A Forerunner of Good Things to Come?

This could be, if the U.S. government provides incentives to manufacture in the US.

Motorola’s dramatic introduction of the Moto X smartphone assembled in the US at a build-cost competitive to that of Apple’s IPhone 5 and Samsung’s Galaxy S4 shows that the world is once again changing. The 16GB phone is based on Qualcomm’s design and semiconductors. It uses SoC packaging and is similar to OTC and Samsung devices.

If price were the sole determinant the Yugo would have been a huge success.

Changes coming. In what should one invest? The development for next generation packaging materials, equipment and processes will be expensive! Should one go for 2.5D as some advocate, or 3D packaging as others propose? Although 2.5D appears to be a viable “short” term solution, recovery of R&D costs may be difficult if a 3D solution succeeds early on, especially with the push for SIP (system-in-package) technology. Applied Materials is working on 3D packaging with the Institute of Microelectronics in Singapore’s Science Park II.

The Assembly & Testing Committee (A/T Committee) of SEMI China has set a new goal — to figure out the technology roadmap. Its intent is to help “local” IC companies clearly identify the challenges for 3D-IC so that the milestone for each challenge can be forecast.

The IPC’s forthcoming conference on Component Technology is expected to provide further insights to the challenges facing today’s component and substrate members of the industry’s supply chain and point out the specific technology gaps currently facing the industry.

China’s domestic PCB fabricators are beginning to flex their muscles. They have greatly improved their manufacturing technologies during the past few years. Domestic smartphones such as OPPO are gaining market share from Samsung, OTC and other foreign brands (Apple is not the leader in China’s markets). Chinese LCD TVs and PCs are establishing broader market bases and beginning to gain acceptance in global marketplaces. The Chinese government “supports” home-grown products and encourages its native brands to use domestic manufacturers in their supply chains.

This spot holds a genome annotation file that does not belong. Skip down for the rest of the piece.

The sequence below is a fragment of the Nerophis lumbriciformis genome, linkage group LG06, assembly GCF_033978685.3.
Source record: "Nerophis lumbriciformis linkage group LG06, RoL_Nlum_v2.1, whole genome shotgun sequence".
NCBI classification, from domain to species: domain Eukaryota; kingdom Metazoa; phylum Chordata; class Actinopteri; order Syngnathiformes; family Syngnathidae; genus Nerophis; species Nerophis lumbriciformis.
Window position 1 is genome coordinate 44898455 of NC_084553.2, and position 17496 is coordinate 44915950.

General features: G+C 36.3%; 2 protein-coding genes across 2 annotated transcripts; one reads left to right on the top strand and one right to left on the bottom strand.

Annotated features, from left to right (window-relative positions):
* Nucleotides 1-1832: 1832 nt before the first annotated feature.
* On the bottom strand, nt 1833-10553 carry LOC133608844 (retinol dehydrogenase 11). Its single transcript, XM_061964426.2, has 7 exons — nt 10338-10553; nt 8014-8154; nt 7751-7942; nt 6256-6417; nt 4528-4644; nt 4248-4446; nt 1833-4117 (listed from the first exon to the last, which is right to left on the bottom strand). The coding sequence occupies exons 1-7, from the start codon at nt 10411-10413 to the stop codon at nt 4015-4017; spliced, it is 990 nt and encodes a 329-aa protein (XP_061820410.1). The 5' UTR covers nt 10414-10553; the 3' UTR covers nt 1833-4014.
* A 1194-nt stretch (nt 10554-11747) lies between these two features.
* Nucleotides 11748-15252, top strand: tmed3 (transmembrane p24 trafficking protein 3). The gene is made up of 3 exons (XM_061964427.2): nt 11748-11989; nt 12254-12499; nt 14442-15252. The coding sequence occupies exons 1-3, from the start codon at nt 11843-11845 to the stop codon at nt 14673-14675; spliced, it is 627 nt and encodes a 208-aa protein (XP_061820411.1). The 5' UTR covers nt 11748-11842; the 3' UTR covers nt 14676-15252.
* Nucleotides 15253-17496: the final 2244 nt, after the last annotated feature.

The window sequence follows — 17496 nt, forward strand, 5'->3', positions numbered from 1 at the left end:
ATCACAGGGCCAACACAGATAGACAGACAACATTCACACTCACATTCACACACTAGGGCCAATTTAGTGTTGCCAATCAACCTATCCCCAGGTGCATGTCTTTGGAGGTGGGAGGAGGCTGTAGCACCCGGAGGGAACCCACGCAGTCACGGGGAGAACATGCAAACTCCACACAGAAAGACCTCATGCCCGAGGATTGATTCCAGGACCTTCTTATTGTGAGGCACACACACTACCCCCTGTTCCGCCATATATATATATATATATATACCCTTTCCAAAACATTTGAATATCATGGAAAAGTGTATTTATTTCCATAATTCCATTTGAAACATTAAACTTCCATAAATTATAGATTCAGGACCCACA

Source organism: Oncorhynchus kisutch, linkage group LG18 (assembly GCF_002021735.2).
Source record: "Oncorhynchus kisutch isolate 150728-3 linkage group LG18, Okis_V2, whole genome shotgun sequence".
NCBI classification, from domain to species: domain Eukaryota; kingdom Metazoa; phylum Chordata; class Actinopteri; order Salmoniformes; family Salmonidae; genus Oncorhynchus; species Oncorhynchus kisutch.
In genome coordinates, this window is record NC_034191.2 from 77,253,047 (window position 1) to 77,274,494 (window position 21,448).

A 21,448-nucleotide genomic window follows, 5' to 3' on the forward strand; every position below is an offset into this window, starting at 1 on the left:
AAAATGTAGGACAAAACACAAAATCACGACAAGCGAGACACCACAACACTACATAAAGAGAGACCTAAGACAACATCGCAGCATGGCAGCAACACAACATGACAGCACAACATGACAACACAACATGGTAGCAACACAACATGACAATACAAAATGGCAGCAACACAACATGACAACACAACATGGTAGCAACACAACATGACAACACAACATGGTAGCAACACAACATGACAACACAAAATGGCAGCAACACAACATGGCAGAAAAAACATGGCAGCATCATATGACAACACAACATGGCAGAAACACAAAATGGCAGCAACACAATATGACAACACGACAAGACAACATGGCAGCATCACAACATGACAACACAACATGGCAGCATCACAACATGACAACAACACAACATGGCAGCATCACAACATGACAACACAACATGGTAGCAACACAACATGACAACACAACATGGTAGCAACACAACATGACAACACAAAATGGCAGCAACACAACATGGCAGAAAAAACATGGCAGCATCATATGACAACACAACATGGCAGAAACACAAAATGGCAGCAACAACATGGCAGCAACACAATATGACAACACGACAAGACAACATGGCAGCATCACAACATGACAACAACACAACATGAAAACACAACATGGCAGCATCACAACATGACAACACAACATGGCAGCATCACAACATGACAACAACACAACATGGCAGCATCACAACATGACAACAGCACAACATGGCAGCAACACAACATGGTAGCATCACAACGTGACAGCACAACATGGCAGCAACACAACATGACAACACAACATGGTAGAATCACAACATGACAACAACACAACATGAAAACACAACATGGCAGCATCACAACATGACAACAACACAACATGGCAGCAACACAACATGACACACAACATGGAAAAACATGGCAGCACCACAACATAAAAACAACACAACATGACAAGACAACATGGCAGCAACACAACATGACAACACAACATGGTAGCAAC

Now, based upon the growth of fine featured circuitry, new packaging technologies, shrinking margins, and the continued increases in labor costs (20% again this year in SE China),  China’s industry is now focusing on automation (robotics) and improved quality. This was evident in the exhibited products at Nepcon China in Shenzhen this month.

Japan’s dramatic drop in board production the first half of 2013 coupled with the sale of the once mighty Hitachi Via Systems hole forming equipment business (mechanical drill and laser drills) truly signals the approaching end of the era when that country led the world in PCB fabrication and assembly technology.

It is time for new strategies and business models. There is no specific relief in sight yet. EMS bookings in China are down. The usual August business buildup and demand for boards and assemblies for the “Xmas season” has not yet occurred. Equipment orders are still slow in being released. Cisco’s announcement of a reduction of its workforce of 5% is not encouraging. Juniper Networks, Palo Alto Networks and Huawei continue to unfavorably impact Cisco’s results.

The electronics interconnect industry is apparently in the mode of being redefined. Business models are changing again in the midst of economic uncertainty. Orbotech’s upgrading of some of its 4W LDI installations in Asia, refurbishing them, and selling them at deeply discounted prices in the U.S. may be one such example of a business model change.

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About Gene

Gene Weiner has spent his entire career -- spanning more than 50 years -- in the printed circuit and semiconductor industries. He spent the early part of his career in R&D as a student technician at MIT Lincoln Laboratories, then became employee no. 4 at Shipley, and later vice president of sales and marketing at Dynachem and president of New England Laminates. He has been a consultant to leading materials, circuit board and semiconductor companies for several years, and sits on the board of Wong’s Kong King International and the MBA advisory board of the Malcolm Baldridge School of Business at Post University. He was inducted to the IPC Hall of Fame in 2006.